Budget 2013: What it means to you

By : and |February 28, 2013 0

BANGALORE, INDIA: Indian Finance Minister, P. Chidambaram, might have tried to please all with the Union Budget 2013-14, but it hasn’t cut the ice with especially the tech sector on all counts.

There are some major issues it brings along, discounting no major direct measures for the upliftment of the sector, which is one of the major contributors to the country’s GDP growth.

Import duty hike of mobile handsets and set-top boxes, inverted tax structure and corporate funding for incubators on academic campuses to be treated as a part of their Corporate Social Responsibility (CSR) initiatives have raised some deep concerns in the industry.

Mobile prices muddle

The proposed hike in import duty on mobile handsets priced above Rs 2,000, from 1 per cent to 6 per cent, will result in smartphone and feature-phone retail prices going up, says Mohammad Chowdhury, leader telecom of PwC India.

“As a result, we will see some dampening in consumer sales. In turn, this will impact negatively the uptake of data services in India and in all likelihood, slow it down, just at a time when it has begun to gain momentum,” he explains.

Asim Warsi, vice-president, Samsung Mobile, also feels that the increase will not have a positive impact on the mobile industry and that it would lead to an increase in prices for end consumers. For common users, the differential amount they have to shell out to buy a handset is expected to be in the range of 4-5 per cent.

“If we look back in 2012, close to 4,300 different models of handsets from 400 vendors were sold in India. Out of these, half of the models were priced above Rs. 2,000. An increase in excise duty will virtually increase the price of every second handset sold in India,” asserts Tarun Pathak, telecom analyst, Cyber Media Research.

Set-top box surge

The import duty on set-top boxes, too, has been increased by up to 10 per cent, “but it seems out of place and in all fairness should be reversed,” observes Harit Nagpal, president of the DTH Operators Association of India, and chief executive officer of Tata Sky.

He reasons saying that the DTH industry is already paying 32 per cent of its revenue as taxes. “At a time like this, when the government’s digitization mandate is entering its second phase, the industry requirement is many times normal and there is no local manufacturer of repute who can deliver quality boxes in such quantities.”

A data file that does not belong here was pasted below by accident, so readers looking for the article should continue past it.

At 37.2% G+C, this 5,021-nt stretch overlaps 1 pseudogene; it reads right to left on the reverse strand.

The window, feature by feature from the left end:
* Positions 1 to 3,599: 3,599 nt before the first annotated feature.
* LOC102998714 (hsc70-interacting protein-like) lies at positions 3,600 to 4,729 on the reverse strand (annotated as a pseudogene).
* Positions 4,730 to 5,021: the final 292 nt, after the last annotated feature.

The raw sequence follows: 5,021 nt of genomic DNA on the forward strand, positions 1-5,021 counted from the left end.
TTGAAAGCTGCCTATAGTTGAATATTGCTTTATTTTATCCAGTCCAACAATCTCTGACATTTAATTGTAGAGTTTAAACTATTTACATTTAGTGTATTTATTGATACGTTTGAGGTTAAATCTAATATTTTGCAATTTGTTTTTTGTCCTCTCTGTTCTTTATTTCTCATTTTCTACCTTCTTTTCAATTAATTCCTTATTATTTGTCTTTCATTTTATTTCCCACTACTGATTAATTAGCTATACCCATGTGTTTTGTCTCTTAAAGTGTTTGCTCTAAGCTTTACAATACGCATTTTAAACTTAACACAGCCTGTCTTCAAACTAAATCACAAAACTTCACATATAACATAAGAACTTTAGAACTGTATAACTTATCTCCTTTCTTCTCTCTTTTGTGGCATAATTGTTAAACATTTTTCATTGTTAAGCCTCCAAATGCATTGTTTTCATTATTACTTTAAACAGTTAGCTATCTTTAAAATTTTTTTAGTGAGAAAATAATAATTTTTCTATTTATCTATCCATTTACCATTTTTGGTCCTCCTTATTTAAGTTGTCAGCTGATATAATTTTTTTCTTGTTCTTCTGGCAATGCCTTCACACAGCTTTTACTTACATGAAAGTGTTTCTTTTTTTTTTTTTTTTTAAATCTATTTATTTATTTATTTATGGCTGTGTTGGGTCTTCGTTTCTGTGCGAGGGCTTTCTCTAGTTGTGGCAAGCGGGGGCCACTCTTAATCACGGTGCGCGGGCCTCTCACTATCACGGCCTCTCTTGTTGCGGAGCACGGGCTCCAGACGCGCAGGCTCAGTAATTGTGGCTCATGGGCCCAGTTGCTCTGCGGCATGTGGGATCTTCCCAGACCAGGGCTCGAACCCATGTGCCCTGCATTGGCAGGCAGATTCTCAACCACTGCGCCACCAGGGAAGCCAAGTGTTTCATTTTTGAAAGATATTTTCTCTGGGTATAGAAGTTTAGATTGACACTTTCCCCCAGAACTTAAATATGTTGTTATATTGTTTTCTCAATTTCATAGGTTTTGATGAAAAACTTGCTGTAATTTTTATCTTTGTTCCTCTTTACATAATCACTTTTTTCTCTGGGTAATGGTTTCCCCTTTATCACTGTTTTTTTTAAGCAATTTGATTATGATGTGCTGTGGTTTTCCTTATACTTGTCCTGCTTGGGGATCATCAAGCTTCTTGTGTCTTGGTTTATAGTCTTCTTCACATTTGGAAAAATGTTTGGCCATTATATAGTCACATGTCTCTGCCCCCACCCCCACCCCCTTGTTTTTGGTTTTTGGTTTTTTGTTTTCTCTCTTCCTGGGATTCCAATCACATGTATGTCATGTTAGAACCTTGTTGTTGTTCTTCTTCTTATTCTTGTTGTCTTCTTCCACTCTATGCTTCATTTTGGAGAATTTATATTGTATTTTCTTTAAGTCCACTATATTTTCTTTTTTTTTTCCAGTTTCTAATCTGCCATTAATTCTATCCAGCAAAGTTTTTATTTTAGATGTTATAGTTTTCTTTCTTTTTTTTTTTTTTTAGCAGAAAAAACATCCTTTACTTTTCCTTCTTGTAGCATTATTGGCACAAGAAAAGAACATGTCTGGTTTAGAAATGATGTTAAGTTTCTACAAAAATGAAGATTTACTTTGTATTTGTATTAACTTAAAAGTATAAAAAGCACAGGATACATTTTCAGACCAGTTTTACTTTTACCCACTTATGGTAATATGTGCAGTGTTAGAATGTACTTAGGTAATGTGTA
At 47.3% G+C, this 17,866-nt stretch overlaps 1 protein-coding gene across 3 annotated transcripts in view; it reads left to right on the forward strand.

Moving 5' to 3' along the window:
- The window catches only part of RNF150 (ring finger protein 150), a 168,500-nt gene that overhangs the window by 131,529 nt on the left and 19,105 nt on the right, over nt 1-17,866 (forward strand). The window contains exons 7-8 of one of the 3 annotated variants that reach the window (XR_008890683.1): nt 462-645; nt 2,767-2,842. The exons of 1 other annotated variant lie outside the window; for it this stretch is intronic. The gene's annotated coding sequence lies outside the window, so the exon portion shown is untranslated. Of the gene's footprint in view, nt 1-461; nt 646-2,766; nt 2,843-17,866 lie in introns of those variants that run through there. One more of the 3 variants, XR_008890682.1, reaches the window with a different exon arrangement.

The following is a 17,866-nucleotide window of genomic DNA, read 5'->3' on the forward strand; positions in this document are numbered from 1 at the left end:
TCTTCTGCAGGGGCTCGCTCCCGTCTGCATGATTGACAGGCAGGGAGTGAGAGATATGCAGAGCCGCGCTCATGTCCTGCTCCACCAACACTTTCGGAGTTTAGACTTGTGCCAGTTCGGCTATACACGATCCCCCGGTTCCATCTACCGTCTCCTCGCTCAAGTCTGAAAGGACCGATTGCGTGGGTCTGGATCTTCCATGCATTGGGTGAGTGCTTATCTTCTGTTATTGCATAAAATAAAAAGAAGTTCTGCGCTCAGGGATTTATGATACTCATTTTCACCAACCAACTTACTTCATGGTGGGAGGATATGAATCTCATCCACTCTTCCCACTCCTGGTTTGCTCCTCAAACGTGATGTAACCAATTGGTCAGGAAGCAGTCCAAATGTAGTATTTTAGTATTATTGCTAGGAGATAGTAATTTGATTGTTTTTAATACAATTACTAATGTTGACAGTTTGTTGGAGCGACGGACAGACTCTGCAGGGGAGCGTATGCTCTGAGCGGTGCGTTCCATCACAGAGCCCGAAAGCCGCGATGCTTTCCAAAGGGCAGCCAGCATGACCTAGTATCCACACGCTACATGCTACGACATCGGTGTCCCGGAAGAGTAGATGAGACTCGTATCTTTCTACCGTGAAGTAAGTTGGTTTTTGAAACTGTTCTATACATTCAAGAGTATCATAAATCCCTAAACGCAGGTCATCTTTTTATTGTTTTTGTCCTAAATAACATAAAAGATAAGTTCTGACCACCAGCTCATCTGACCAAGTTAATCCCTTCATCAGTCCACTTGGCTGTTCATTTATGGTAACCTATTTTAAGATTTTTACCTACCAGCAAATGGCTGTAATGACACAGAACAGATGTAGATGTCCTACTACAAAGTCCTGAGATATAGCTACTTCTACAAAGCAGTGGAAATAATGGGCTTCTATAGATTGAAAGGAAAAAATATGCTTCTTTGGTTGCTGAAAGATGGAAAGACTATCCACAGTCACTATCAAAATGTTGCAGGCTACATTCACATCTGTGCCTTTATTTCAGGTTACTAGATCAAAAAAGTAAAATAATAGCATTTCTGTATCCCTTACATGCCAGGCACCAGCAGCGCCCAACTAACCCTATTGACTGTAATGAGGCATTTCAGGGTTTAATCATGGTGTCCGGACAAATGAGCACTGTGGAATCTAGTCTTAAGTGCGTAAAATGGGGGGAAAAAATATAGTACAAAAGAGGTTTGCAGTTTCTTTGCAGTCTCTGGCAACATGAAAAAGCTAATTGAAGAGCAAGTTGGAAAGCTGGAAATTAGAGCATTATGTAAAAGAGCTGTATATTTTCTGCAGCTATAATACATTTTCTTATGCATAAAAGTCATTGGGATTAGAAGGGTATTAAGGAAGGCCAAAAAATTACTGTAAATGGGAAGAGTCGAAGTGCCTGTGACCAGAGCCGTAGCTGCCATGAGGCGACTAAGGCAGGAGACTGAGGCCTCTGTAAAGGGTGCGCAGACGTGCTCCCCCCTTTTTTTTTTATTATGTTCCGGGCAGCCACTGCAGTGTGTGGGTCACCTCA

IT stocks plunge

Despite this being a pre-election budget in the run-up to next year’s Lok Sabha polls, many industry stocks stumbled during the day’s trade.

Industry veteran Mohandas Pai attributes it to lack of any special measures to foster growth. All the initiatives the FM proposed were “inadequate to spur development,” he says, as he rues the lack of any big initiatives to spur the industry growth. Many other industry experts have also shared his opinion on the budget allocation and measures for the IT sector.

Incubator fix

While Ravi Kiran, co-founder of Venture Nursery, India’s first angel-backed accelerator, agrees that the move to allow investment in Technology Business Incubators to qualify as CSR investment is a good start and good for tech incubators, he is quick to point to the fact that there is not much of transparency in such initiatives. “Hope it comes with a mechanism to establish accountability of such investments.”

The Government needs to recognize private accelerators’ role in the entrepreneurial ecosystem as well, he adds. “How many jobs are created by these public incubators, how many start-ups come out of them? There has to be a mechanism to drive accountability,” says Ravi.

Inverted tax structure

Though the Government has announced the National Manufacturing Policy that aims to increase the share of manufacturing in GDP to 25 per cent within a decade, says J.V. Ramamurthy, president, Manufacturers’ Association for Information Technology (MAIT), “The budget has failed to reverse the inverted tax structure, which has been impacting the industry for years now, making India a predominantly import-dependent country.”

Further elaborating on the issue, Anwar Shirpurwala, executive director; MAIT, says, “The prevalent rates of Countervailing Duty (CVD) and Special Additional Duty (SAD) on inputs for IT equipment result in an increase in the costs of a finished product manufactured in India. Thus, the industry will continue to be dependent on imports. In India, it is good to be a trader than manufacturer.”

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